In a global context, the WHO diabetes report (see panel) echoes many of Dr Smith’s sentiments and highlights the need to step up prevention and treatment of the disease.
Measures needed, it says, include expanding health-promoting environments to reduce diabetes risk factors, like physical inactivity and unhealthy diets, and strengthening national capacities to help people with diabetes receive the treatment and care they need to manage their conditions.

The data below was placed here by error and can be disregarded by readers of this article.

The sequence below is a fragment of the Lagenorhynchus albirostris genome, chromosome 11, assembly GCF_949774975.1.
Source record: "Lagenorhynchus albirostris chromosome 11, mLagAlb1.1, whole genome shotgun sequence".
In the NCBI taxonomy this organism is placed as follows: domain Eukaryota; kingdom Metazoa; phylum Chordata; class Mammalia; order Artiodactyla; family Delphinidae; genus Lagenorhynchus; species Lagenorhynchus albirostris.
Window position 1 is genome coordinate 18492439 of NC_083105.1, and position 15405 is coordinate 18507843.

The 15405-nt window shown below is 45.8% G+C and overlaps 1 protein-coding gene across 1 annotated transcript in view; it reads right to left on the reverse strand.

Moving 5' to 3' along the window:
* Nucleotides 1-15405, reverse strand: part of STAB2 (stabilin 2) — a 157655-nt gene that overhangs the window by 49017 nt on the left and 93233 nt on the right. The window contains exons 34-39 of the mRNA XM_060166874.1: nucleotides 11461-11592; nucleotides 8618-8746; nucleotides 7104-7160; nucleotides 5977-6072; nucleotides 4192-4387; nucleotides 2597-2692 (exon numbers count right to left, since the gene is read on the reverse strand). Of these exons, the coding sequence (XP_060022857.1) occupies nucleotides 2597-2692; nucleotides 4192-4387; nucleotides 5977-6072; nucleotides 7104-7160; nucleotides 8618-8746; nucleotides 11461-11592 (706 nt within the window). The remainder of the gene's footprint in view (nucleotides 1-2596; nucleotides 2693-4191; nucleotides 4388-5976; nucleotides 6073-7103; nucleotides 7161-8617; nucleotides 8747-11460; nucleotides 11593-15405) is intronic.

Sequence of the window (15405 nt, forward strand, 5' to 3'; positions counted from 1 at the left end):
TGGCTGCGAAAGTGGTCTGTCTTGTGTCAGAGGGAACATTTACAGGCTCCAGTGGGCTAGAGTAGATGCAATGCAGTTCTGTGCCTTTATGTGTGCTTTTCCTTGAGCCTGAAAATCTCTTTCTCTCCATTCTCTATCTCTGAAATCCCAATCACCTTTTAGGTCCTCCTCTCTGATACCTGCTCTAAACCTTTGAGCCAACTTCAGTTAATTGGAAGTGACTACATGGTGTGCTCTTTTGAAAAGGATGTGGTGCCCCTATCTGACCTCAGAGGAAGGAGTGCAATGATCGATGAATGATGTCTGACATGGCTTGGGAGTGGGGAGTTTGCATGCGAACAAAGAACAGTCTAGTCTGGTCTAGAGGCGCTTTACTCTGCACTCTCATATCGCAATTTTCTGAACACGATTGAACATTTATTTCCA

“If we are to make any headway in halting the rise in diabetes, we need to rethink our daily lives: To eat healthily, be physically active, and avoid excessive weight gain,” said Dr Margaret Chan, WHO Director-General.
“Even in the poorest settings, governments must ensure that people are able to make these healthy choices and that health systems are able to diagnose and treat people with diabetes.”